Only recently, we read a writing of an international observer about Eritrean government’s policy of external containment and internal destabilization in Ethiopia. This policy appears to have been revealed through the latest popular motto of the OLF in Afan Oromo: Gadaan Gadaa Bilisummaa ti. The rough translation of this is “the term is the term of independence [from Ethiopia].” Even though the objective of the OLF to struggle for the political rights of our people in Ethiopia is not in dispute, the fact that such objective is critically influenced by another country that has its own vested interest in the region makes its maneuvering a staged political tradegy. Independence of Oromia from Ethiopia is easier said than done but it appears neither the political leadership in Eritrea, where the main office of the OLF was reported to be located, nor Leenco Lata have done critical evaluation of what such unrealistic adventure means for the future of Oromia, Ethiopia, and the peace and stability of the region that also includes Eritrea.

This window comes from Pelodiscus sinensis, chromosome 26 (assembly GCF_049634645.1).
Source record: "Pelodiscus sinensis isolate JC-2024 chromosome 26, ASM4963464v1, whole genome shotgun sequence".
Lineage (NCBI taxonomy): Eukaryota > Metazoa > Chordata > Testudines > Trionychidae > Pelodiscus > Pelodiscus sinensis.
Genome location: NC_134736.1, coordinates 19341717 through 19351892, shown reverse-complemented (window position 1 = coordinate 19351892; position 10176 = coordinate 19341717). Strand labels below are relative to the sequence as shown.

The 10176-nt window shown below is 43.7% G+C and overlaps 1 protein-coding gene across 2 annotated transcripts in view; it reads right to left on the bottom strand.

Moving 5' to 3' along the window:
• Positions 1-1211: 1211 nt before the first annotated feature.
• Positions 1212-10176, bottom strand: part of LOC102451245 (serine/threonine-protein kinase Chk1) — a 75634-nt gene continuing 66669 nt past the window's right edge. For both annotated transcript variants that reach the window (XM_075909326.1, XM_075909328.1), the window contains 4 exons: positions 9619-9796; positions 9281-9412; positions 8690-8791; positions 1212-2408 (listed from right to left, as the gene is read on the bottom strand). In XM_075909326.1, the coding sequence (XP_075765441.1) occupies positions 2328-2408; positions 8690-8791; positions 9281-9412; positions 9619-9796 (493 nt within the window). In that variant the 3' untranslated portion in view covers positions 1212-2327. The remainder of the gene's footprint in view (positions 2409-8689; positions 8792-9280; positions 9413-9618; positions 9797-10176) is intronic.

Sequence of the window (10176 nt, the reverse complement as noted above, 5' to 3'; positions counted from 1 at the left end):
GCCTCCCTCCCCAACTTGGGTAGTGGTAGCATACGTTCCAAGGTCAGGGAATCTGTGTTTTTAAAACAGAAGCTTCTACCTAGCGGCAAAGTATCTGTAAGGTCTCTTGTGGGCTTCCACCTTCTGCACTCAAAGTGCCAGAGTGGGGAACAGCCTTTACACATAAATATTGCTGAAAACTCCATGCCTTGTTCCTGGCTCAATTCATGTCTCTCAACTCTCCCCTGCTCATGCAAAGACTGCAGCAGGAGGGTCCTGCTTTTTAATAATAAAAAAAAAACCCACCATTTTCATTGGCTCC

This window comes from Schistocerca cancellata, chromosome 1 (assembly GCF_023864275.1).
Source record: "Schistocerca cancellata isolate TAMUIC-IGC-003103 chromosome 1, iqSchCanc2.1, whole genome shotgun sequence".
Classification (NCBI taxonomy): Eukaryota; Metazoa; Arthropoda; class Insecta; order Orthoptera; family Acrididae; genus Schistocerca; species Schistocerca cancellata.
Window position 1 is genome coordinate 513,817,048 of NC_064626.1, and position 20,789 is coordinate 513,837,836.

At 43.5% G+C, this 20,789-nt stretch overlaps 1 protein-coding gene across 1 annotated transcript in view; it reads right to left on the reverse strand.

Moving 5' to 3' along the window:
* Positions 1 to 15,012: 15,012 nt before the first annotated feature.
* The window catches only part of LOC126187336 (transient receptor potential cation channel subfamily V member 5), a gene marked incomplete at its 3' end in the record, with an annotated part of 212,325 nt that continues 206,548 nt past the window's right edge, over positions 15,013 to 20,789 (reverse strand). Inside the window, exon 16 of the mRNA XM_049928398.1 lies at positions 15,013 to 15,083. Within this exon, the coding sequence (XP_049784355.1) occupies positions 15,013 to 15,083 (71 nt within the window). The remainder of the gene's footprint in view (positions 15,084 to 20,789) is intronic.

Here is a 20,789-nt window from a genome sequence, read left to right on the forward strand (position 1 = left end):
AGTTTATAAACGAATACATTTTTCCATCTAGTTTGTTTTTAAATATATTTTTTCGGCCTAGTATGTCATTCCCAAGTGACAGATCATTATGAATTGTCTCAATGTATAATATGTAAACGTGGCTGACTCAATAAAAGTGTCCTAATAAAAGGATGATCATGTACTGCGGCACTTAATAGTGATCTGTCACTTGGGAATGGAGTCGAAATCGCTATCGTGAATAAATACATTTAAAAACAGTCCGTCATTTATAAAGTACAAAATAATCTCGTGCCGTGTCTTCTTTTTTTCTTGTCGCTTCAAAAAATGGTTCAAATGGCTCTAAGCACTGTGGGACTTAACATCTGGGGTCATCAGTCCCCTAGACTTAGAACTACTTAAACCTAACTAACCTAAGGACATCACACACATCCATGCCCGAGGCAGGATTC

In mixed signals, Leenco first presents Meles as an emerging “well-read and articulate leader” that could herald “the dawning of yet another more promising era in African history and is thus a cause for celebration.” To any careful observer, Meles’ political as well as intellectual credentials are not very attractive. It is not necessary at all to enumerate basic human rights violations under the watch of Meles Zenawi in the last fifteen years. That has been widely documented. It is clear from the abstract of Meles’ upcoming book that the very meaning of renaissance is lost in this book. Meles has been suppressing the voices of actual renaissance activists in Ethiopia for a long time. One western critic effectively called Meles’ “economic renaissance” thesis as that of a sophomore trying to lecture a western scholar.